The two Intel-based Gallium drivers are being done by VMWare, and Intel will not move to Gallium until they can be certain that it will confer a serious advantage.

  8. #8
    Join Date
    Feb 2009
    Posts
    21

    Default

    Quote Originally Posted by MostAwesomeDude View Post
    Yeah, no.

    Mesa is more relevant today than ever before. Plenty of chipsets are accelerated with it. It's important enough that fglrx dropped support for all pre-HD chipsets and deferred to Mesa and Xorg for drivers.
    The majority of the current IHVs closed source drivers are not OpenGL 3.2 nor GLSL 1.50.11 compliant yet as of today.

    The Mesa developers has released a lot of updates in the past two days and their OpenGL 2.1 API implementation is one of the best ones out there. They need to update the DRI drivers, like the R600 DRI driver, into being more OpenGL 2.1 compliant.

    As mentioned, they just need more volunteers in testing and providing feedback - if not developing code.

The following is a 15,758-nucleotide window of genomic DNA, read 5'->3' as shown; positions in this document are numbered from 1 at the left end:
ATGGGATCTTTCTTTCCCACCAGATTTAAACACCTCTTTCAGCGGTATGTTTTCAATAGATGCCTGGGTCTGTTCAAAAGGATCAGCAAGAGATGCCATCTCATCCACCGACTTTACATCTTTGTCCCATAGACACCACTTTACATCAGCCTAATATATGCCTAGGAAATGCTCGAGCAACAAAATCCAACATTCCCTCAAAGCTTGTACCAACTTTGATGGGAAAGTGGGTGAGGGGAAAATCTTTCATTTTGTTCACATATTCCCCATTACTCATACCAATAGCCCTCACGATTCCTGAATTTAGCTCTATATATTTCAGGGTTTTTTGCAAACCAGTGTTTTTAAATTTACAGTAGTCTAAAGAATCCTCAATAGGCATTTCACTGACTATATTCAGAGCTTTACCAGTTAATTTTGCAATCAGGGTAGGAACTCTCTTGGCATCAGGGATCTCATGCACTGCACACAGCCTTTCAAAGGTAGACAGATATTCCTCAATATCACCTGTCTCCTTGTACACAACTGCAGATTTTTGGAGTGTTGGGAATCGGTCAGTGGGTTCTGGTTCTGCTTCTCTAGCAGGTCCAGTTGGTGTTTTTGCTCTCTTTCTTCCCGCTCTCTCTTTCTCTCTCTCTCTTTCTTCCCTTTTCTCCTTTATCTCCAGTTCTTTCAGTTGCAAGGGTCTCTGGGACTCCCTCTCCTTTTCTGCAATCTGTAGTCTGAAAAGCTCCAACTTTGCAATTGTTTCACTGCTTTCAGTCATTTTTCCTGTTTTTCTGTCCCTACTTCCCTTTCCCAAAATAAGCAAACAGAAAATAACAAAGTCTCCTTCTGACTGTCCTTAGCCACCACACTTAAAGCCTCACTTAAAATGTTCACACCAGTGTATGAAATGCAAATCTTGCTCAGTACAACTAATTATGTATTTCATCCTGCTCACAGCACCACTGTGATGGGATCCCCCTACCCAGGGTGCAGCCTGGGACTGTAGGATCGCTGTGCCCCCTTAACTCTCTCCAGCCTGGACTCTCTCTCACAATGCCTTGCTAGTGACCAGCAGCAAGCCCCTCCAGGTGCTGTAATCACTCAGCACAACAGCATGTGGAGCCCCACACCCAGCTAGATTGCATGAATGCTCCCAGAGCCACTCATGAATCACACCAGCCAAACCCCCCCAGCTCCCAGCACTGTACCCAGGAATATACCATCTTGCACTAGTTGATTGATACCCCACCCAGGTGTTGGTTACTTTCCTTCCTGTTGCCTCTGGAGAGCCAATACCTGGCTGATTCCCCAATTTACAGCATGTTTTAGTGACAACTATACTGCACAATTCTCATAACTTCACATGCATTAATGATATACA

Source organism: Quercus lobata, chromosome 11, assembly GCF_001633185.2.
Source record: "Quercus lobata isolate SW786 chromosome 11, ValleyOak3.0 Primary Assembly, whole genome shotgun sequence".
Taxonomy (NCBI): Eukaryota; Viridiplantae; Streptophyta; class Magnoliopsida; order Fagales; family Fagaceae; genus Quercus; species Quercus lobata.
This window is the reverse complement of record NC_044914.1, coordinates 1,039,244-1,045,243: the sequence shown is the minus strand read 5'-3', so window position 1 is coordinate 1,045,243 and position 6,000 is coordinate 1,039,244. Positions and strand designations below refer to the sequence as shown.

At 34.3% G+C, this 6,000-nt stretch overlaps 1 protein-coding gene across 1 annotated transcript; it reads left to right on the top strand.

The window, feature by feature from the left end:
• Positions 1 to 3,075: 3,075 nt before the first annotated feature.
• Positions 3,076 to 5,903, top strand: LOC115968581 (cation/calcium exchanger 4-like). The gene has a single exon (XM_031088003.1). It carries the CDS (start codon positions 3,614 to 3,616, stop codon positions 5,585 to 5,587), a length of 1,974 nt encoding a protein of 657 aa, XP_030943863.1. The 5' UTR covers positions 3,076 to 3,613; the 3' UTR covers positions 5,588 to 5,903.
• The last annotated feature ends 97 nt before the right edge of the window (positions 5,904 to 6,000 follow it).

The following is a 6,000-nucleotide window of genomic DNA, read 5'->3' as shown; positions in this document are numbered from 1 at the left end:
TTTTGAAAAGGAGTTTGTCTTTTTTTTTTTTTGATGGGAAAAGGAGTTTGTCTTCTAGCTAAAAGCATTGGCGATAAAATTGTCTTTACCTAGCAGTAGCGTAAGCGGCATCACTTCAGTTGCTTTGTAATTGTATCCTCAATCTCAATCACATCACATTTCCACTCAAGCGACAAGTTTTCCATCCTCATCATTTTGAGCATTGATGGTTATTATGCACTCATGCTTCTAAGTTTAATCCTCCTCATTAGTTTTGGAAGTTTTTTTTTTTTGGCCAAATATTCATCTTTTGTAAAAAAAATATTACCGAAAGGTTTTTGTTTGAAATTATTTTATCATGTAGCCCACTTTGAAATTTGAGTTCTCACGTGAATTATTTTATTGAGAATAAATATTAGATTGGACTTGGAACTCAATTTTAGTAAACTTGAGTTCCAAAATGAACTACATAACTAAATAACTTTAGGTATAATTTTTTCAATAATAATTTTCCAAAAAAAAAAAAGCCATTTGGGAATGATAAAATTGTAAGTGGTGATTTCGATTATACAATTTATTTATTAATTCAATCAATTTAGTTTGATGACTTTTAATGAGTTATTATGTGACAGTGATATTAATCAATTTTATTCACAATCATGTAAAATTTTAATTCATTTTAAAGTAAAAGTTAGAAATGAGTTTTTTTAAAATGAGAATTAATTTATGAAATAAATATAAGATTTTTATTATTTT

9. #9
    Join Date
    Feb 2008
    Posts
    210

    Default

    Quote Originally Posted by MostAwesomeDude View Post
    Yeah, no.

    Mesa is more relevant today than ever before. Plenty of chipsets are accelerated with it. It's important enough that fglrx dropped support for all pre-HD chipsets and deferred to Mesa and Xorg for drivers.

    Tungsten is no more. You must have missed the memo. They got bought out by VMWare. LunarG is largely their replacement, but as before, their mission isn't to provide open-source drivers; it's to provide Unix-based drivers leveraging common open-source APIs. There are several closed-source Gallium drivers out there, and there will continue to be more.

    As far as development manpower, well, patches are welcome. Otherwise, get off my back; I don't get paid for this, and I'm on vacation. Get off everybody else's back, too; they're not paid for this either.

    All the features that you see in Mesa are being paid for or contributed by volunteers, and it's been a while since a volunteer added a GL extension..
    But you confirmed part of my thinkings: MESA project is a half-running one, it needs a proper project organizational infraestructure.